In the optical spectra of galaxies, the separation of line emission from gas ionized by star formation and an active galactic nucleus (AGN), or by star formation and shocks, are very well-understood problems. However, separating line emission between AGN and shocks has proven difficult. With the aid of a new three-dimensional diagnostic diagram, we show the simultaneous separation of line emission from star formation, shocks, and AGN in NGC 1068, and quantify the ratio of star formation, shocks, and AGN in each spaxel. The AGN, shock, and star formation luminosity distributions across the galaxy accurately align with X-ray, radio, and CO(3-2) observations, respectively. Comparisons with previous separation methods show that the shocked emission heavily mixes with the AGN emission. We also show that if the H α flux is to be used as a star formation rate indicator, separating line emission from as many sources as possible should be attempted to ensure accurate results.

Separating line emission from star formation, shocks, and AGN ionization in NGC 1068 / D'Agostino J; Kewley L; Groves B; Medling A; Di Teodoro E; Dopita M; Thomas A; Sutherland R; Garcia-Burillo S. - In: MONTHLY NOTICES OF THE ROYAL ASTRONOMICAL SOCIETY. - ISSN 0035-8711. - STAMPA. - 487:(2019), pp. 4153-4168. [10.1093/mnras/stz1611]

Separating line emission from star formation, shocks, and AGN ionization in NGC 1068

Di Teodoro E;
2019

Abstract

In the optical spectra of galaxies, the separation of line emission from gas ionized by star formation and an active galactic nucleus (AGN), or by star formation and shocks, are very well-understood problems. However, separating line emission between AGN and shocks has proven difficult. With the aid of a new three-dimensional diagnostic diagram, we show the simultaneous separation of line emission from star formation, shocks, and AGN in NGC 1068, and quantify the ratio of star formation, shocks, and AGN in each spaxel. The AGN, shock, and star formation luminosity distributions across the galaxy accurately align with X-ray, radio, and CO(3-2) observations, respectively. Comparisons with previous separation methods show that the shocked emission heavily mixes with the AGN emission. We also show that if the H α flux is to be used as a star formation rate indicator, separating line emission from as many sources as possible should be attempted to ensure accurate results.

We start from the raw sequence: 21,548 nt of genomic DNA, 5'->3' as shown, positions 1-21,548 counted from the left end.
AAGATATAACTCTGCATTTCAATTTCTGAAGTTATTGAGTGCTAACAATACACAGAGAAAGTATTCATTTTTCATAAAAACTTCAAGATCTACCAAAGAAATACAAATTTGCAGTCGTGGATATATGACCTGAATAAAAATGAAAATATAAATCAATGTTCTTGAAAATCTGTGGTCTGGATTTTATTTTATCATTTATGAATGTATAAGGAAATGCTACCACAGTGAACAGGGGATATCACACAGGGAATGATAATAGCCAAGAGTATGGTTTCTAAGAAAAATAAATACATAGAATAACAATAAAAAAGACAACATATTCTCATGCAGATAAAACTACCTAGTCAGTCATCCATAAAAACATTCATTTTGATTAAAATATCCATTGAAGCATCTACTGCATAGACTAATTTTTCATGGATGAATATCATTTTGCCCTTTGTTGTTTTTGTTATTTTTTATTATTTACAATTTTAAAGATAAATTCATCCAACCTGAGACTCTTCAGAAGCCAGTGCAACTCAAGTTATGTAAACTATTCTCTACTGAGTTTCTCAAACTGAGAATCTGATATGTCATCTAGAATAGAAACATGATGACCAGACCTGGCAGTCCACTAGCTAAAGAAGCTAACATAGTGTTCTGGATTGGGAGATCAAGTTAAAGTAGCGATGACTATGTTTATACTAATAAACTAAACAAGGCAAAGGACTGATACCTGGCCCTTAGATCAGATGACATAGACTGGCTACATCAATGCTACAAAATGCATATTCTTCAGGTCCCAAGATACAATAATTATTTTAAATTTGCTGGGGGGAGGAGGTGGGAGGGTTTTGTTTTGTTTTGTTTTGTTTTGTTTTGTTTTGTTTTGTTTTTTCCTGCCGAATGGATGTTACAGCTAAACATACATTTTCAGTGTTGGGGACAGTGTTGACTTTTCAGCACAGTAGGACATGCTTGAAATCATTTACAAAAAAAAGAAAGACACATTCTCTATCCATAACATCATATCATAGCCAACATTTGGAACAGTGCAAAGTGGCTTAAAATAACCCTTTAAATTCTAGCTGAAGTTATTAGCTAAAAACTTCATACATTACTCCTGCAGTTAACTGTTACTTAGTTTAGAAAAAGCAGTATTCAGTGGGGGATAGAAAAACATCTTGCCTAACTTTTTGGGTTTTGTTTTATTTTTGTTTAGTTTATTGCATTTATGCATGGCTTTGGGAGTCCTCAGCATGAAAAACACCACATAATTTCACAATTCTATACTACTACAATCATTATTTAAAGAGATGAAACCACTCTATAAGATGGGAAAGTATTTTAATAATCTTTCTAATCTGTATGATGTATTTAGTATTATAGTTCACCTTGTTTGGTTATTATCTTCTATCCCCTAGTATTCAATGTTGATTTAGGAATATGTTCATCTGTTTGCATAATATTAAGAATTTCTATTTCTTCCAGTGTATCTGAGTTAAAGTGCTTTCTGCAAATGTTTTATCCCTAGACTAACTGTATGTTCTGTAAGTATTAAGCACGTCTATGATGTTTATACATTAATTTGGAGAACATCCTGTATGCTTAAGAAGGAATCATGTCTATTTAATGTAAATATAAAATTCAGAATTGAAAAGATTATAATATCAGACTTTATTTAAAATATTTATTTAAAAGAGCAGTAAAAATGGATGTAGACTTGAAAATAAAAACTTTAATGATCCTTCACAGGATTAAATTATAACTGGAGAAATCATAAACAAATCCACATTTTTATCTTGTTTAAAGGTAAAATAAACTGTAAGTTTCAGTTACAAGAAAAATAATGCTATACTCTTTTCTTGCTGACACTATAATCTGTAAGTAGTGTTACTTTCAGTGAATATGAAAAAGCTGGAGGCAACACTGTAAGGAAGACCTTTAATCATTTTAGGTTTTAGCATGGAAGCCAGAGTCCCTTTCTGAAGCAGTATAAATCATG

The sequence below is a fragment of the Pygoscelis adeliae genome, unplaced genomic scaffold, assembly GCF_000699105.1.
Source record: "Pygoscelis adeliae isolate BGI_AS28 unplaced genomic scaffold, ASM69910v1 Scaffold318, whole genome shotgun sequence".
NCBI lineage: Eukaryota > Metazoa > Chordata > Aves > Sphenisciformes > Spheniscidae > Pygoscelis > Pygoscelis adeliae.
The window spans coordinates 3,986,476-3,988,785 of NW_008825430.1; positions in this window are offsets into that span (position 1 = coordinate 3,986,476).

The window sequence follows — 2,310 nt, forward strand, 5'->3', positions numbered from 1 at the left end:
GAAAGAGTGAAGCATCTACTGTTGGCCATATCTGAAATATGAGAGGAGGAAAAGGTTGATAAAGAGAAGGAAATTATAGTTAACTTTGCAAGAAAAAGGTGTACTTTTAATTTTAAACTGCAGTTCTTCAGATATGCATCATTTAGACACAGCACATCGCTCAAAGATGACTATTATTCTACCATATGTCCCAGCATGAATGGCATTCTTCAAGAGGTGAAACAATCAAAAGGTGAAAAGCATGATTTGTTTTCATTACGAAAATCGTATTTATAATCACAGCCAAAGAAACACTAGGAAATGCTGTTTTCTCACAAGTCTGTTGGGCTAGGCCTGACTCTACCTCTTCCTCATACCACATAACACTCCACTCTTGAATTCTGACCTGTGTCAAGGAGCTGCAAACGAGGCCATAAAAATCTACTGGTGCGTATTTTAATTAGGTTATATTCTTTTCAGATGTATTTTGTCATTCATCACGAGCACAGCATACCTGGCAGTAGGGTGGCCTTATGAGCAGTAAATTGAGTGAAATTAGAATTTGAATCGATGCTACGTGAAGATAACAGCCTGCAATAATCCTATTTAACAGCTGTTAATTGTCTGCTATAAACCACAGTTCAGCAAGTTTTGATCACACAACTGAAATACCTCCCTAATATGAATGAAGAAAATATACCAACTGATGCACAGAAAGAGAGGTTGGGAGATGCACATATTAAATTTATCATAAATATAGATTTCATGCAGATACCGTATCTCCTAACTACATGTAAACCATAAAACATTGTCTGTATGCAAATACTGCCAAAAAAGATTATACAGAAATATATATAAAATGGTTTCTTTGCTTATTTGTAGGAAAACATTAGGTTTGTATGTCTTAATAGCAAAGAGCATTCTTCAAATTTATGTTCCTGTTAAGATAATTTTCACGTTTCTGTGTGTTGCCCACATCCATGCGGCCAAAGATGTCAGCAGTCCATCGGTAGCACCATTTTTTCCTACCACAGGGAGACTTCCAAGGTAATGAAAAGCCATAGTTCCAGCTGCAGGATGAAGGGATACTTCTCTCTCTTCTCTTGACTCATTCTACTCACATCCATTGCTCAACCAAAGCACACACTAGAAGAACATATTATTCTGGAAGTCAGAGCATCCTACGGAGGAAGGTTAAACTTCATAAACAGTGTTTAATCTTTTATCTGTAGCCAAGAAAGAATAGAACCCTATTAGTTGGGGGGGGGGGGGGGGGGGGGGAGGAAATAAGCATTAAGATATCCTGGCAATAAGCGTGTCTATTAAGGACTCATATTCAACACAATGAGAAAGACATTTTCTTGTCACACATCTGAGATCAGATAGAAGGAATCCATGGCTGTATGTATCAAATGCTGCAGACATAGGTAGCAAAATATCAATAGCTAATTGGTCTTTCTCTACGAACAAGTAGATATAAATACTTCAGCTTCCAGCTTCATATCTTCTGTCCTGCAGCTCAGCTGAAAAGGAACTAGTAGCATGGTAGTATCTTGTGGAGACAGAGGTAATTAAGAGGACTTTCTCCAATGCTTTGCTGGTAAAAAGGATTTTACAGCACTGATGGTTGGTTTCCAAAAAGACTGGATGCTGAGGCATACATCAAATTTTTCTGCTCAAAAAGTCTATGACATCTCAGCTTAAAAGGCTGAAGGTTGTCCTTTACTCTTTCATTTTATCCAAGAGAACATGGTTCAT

487
4153
4168
D'Agostino J; Kewley L; Groves B; Medling A; Di Teodoro E; Dopita M; Thomas A; Sutherland R; Garcia-Burillo S
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Utilizza questo identificativo per citare o creare un link a questo documento: https://hdl.handle.net/2158/1284374
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